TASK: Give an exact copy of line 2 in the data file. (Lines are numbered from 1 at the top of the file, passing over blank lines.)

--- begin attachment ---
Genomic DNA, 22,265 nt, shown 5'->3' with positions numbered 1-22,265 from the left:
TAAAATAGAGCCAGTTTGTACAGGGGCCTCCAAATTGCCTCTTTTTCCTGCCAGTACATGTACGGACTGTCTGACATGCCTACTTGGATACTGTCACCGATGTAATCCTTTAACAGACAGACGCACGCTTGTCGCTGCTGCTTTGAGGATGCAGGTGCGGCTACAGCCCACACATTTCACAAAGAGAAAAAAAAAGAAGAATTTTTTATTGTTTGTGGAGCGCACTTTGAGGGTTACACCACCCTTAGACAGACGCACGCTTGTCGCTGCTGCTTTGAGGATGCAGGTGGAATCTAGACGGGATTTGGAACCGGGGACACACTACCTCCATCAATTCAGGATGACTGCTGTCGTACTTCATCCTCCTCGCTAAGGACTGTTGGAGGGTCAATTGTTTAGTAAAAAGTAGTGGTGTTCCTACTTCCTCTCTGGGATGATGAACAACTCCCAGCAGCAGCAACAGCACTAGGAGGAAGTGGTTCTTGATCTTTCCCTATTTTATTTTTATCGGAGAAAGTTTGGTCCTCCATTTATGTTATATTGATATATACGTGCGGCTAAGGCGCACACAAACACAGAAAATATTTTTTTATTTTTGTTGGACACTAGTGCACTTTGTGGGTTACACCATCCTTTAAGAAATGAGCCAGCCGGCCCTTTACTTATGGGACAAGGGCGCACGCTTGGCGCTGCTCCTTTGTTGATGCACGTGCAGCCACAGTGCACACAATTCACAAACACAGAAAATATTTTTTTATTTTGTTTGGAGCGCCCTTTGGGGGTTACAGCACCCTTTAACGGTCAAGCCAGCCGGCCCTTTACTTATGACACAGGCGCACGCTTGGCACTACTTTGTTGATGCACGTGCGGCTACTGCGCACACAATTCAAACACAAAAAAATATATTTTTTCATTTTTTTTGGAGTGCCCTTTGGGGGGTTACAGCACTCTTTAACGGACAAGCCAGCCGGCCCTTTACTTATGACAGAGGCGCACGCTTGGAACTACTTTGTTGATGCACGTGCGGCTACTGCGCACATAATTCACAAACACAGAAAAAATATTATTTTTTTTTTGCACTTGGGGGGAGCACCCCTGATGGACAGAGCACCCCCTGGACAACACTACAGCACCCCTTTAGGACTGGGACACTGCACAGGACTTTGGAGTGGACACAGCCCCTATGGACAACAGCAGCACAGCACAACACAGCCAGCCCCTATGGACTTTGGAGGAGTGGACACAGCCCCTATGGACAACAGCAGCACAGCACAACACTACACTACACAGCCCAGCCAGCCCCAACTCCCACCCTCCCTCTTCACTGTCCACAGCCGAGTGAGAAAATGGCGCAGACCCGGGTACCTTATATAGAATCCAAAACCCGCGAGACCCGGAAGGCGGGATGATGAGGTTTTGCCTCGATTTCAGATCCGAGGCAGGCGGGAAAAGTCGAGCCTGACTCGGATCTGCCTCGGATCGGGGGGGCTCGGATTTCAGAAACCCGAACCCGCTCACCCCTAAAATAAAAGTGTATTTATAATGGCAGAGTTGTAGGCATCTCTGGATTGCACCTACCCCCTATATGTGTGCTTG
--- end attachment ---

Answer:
TAAAATAGAGCCAGTTTGTACAGGGGCCTCCAAATTGCCTCTTTTTCCTGCCAGTACATGTACGGACTGTCTGACATGCCTACTTGGATACTGTCACCGATGTAATCCTTTAACAGACAGACGCACGCTTGTCGCTGCTGCTTTGAGGATGCAGGTGCGGCTACAGCCCACACATTTCACAAAGAGAAAAAAAAAGAAGAATTTTTTATTGTTTGTGGAGCGCACTTTGAGGGTTACACCACCCTTAGACAGACGCACGCTTGTCGCTGCTGCTTTGAGGATGCAGGTGGAATCTAGACGGGATTTGGAACCGGGGACACACTACCTCCATCAATTCAGGATGACTGCTGTCGTACTTCATCCTCCTCGCTAAGGACTGTTGGAGGGTCAATTGTTTAGTAAAAAGTAGTGGTGTTCCTACTTCCTCTCTGGGATGATGAACAACTCCCAGCAGCAGCAACAGCACTAGGAGGAAGTGGTTCTTGATCTTTCCCTATTTTATTTTTATCGGAGAAAGTTTGGTCCTCCATTTATGTTATATTGATATATACGTGCGGCTAAGGCGCACACAAACACAGAAAATATTTTTTTATTTTTGTTGGACACTAGTGCACTTTGTGGGTTACACCATCCTTTAAGAAATGAGCCAGCCGGCCCTTTACTTATGGGACAAGGGCGCACGCTTGGCGCTGCTCCTTTGTTGATGCACGTGCAGCCACAGTGCACACAATTCACAAACACAGAAAATATTTTTTTATTTTGTTTGGAGCGCCCTTTGGGGGTTACAGCACCCTTTAACGGTCAAGCCAGCCGGCCCTTTACTTATGACACAGGCGCACGCTTGGCACTACTTTGTTGATGCACGTGCGGCTACTGCGCACACAATTCAAACACAAAAAAATATATTTTTTCATTTTTTTTGGAGTGCCCTTTGGGGGGTTACAGCACTCTTTAACGGACAAGCCAGCCGGCCCTTTACTTATGACAGAGGCGCACGCTTGGAACTACTTTGTTGATGCACGTGCGGCTACTGCGCACATAATTCACAAACACAGAAAAAATATTATTTTTTTTTTGCACTTGGGGGGAGCACCCCTGATGGACAGAGCACCCCCTGGACAACACTACAGCACCCCTTTAGGACTGGGACACTGCACAGGACTTTGGAGTGGACACAGCCCCTATGGACAACAGCAGCACAGCACAACACAGCCAGCCCCTATGGACTTTGGAGGAGTGGACACAGCCCCTATGGACAACAGCAGCACAGCACAACACTACACTACACAGCCCAGCCAGCCCCAACTCCCACCCTCCCTCTTCACTGTCCACAGCCGAGTGAGAAAATGGCGCAGACCCGGGTACCTTATATAGAATCCAAAACCCGCGAGACCCGGAAGGCGGGATGATGAGGTTTTGCCTCGATTTCAGATCCGAGGCAGGCGGGAAAAGTCGAGCCTGACTCGGATCTGCCTCGGATCGGGGGGGCTCGGATTTCAGAAACCCGAACCCGCTCACCCCTAAAATAAAAGTGTATTTATAATGGCAGAGTTGTAGGCATCTCTGGATTGCACCTACCCCCTATATGTGTGCTTG